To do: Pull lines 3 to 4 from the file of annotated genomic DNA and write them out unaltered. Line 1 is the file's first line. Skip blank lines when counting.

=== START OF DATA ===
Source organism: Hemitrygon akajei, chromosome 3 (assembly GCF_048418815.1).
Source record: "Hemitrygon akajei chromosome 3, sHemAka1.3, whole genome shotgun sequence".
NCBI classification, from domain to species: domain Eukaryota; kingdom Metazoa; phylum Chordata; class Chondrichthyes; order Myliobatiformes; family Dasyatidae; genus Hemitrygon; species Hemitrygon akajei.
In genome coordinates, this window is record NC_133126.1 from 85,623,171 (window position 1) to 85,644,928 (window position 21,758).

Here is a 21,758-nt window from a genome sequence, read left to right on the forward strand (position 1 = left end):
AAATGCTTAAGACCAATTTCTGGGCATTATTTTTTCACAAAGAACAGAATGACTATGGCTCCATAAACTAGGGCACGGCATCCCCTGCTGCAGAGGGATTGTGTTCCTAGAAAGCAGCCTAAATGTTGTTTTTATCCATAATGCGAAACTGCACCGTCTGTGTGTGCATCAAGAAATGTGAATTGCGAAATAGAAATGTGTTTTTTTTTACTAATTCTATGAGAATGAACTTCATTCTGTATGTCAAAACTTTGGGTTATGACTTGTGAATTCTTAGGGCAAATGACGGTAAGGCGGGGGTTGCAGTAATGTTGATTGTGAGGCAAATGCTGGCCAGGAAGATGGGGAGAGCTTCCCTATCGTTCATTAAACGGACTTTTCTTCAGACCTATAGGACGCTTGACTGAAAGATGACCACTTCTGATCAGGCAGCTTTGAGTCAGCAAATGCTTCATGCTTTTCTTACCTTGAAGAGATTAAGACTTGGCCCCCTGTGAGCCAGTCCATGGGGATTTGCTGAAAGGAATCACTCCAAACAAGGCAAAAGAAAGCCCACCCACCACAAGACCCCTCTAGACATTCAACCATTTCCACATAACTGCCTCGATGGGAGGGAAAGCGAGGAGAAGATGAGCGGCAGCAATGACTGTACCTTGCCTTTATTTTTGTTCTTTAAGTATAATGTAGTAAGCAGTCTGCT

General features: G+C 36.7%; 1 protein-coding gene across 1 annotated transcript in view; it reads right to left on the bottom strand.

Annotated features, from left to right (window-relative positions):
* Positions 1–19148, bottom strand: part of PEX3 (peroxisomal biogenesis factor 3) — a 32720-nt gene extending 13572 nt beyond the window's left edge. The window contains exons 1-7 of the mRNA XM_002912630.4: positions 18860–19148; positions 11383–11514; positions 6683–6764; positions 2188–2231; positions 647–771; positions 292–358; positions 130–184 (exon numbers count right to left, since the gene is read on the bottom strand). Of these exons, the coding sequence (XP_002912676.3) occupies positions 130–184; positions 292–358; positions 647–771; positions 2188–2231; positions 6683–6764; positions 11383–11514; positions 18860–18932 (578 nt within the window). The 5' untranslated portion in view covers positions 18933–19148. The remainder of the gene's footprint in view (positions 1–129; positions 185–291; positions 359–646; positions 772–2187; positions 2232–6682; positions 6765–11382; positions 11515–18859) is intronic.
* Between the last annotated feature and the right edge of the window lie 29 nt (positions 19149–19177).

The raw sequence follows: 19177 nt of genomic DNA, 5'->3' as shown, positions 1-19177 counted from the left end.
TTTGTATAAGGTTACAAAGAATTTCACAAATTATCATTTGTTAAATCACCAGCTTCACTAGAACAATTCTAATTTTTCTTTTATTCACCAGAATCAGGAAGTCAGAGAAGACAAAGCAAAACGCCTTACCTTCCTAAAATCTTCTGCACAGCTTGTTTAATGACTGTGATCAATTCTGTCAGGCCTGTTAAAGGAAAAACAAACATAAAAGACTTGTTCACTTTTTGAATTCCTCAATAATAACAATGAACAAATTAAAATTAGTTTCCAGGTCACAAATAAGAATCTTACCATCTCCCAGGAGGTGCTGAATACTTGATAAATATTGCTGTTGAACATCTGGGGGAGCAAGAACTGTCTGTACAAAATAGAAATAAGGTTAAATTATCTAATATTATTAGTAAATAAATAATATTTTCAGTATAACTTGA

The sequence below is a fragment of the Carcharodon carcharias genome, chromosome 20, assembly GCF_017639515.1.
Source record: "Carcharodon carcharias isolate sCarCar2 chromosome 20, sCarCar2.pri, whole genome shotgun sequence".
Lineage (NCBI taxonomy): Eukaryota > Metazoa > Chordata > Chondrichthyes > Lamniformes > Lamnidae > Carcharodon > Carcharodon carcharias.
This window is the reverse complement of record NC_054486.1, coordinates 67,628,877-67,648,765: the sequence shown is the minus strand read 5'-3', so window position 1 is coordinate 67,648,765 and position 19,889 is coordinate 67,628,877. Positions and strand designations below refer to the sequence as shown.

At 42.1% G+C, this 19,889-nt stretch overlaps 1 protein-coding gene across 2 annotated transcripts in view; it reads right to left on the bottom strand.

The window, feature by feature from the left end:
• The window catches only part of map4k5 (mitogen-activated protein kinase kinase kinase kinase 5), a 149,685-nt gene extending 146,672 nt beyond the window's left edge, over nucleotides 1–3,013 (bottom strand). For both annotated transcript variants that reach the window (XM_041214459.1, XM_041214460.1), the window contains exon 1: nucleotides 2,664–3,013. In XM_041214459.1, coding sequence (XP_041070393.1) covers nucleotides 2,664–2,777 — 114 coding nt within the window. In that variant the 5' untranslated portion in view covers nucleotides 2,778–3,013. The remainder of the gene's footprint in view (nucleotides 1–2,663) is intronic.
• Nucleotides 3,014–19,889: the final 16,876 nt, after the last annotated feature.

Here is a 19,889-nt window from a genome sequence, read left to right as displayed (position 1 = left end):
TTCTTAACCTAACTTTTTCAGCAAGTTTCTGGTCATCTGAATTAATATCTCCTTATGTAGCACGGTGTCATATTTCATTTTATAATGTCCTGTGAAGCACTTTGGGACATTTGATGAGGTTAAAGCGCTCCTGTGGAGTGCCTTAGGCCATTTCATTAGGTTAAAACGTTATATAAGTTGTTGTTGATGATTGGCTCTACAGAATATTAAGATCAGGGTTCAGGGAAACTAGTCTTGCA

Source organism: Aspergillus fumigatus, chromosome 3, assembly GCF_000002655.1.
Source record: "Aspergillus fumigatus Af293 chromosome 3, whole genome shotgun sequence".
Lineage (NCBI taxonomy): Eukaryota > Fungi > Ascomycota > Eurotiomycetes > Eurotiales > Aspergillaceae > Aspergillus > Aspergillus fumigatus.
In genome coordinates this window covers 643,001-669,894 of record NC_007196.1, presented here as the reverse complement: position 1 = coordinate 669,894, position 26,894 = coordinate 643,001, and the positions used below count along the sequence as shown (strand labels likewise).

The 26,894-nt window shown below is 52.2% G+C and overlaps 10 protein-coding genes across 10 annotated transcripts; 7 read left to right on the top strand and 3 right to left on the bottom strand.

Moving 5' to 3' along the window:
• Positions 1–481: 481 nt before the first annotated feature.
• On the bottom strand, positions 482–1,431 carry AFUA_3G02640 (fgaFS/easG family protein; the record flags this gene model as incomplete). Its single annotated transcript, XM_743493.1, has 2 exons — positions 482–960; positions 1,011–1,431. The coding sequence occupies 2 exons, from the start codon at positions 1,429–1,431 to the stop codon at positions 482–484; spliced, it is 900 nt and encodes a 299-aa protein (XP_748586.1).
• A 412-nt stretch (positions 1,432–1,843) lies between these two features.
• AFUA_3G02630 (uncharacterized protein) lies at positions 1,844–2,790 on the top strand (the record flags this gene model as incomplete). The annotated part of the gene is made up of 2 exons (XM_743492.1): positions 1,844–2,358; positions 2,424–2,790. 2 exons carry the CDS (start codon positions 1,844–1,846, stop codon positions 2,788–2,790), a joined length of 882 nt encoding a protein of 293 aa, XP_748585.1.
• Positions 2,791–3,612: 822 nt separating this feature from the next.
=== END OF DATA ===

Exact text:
NCBI classification, from domain to species: domain Eukaryota; kingdom Metazoa; phylum Chordata; class Chondrichthyes; order Myliobatiformes; family Dasyatidae; genus Hemitrygon; species Hemitrygon akajei.
In genome coordinates, this window is record NC_133126.1 from 85,623,171 (window position 1) to 85,644,928 (window position 21,758).